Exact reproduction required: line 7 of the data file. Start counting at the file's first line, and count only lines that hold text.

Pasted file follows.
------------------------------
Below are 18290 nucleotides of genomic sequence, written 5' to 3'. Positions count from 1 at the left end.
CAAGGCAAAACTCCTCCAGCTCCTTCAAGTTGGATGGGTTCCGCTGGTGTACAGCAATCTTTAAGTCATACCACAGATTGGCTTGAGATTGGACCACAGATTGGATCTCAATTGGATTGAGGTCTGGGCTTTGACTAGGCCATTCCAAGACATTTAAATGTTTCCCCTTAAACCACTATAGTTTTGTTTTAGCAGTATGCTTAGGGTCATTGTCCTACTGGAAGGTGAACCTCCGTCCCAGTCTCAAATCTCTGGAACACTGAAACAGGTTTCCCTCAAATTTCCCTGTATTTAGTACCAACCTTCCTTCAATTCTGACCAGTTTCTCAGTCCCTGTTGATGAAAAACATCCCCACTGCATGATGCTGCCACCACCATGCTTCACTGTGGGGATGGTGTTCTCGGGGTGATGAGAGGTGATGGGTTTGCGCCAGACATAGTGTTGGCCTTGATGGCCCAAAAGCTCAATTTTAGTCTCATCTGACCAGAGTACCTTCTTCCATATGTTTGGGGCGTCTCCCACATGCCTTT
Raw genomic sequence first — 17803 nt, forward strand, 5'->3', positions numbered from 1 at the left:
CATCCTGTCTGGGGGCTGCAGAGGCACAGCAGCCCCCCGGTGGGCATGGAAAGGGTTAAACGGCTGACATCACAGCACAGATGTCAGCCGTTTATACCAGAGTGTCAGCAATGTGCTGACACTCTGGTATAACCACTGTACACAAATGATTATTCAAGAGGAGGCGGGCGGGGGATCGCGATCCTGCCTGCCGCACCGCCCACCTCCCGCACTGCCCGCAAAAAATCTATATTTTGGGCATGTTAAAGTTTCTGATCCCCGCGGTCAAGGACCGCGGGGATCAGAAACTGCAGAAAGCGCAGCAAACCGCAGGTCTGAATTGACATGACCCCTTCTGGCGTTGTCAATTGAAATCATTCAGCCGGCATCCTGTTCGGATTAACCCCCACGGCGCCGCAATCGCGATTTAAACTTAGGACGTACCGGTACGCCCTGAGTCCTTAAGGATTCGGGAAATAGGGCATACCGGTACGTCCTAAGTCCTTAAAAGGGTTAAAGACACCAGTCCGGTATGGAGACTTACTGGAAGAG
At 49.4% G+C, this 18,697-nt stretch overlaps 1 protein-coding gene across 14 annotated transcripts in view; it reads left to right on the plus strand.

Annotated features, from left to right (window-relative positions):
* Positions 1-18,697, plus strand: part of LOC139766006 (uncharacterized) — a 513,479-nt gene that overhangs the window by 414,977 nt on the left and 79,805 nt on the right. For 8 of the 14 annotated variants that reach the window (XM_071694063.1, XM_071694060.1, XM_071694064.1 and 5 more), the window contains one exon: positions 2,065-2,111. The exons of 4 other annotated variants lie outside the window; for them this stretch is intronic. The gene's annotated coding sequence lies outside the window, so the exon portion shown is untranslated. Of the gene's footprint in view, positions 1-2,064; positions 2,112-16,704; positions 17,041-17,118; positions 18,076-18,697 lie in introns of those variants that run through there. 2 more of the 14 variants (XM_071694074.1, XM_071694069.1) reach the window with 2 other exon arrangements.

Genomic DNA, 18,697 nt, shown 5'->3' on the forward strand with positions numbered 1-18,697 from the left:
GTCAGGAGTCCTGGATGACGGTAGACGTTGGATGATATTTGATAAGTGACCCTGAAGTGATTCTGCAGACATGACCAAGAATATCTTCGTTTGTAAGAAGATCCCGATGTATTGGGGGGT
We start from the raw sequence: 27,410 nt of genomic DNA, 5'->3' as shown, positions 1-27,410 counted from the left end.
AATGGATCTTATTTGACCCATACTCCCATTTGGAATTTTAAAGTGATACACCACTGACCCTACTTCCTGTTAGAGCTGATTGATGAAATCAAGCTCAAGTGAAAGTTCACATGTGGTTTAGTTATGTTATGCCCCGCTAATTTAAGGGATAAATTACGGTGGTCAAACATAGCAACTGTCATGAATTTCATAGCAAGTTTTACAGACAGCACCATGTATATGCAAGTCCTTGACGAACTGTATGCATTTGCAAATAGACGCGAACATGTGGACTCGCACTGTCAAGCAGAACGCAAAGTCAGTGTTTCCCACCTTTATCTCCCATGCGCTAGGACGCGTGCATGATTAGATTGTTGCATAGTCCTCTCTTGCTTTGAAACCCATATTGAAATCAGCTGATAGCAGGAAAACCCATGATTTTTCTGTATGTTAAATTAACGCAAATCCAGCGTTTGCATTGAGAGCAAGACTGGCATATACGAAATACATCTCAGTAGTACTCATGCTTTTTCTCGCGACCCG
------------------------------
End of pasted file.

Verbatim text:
* Positions 1-18,697, plus strand: part of LOC139766006 (uncharacterized) — a 513,479-nt gene that overhangs the window by 414,977 nt on the left and 79,805 nt on the right. For 8 of the 14 annotated variants that reach the window (XM_071694063.1, XM_071694060.1, XM_071694064.1 and 5 more), the window contains one exon: positions 2,065-2,111. The exons of 4 other annotated variants lie outside the window; for them this stretch is intronic. The gene's annotated coding sequence lies outside the window, so the exon portion shown is untranslated. Of the gene's footprint in view, positions 1-2,064; positions 2,112-16,704; positions 17,041-17,118; positions 18,076-18,697 lie in introns of those variants that run through there. 2 more of the 14 variants (XM_071694074.1, XM_071694069.1) reach the window with 2 other exon arrangements.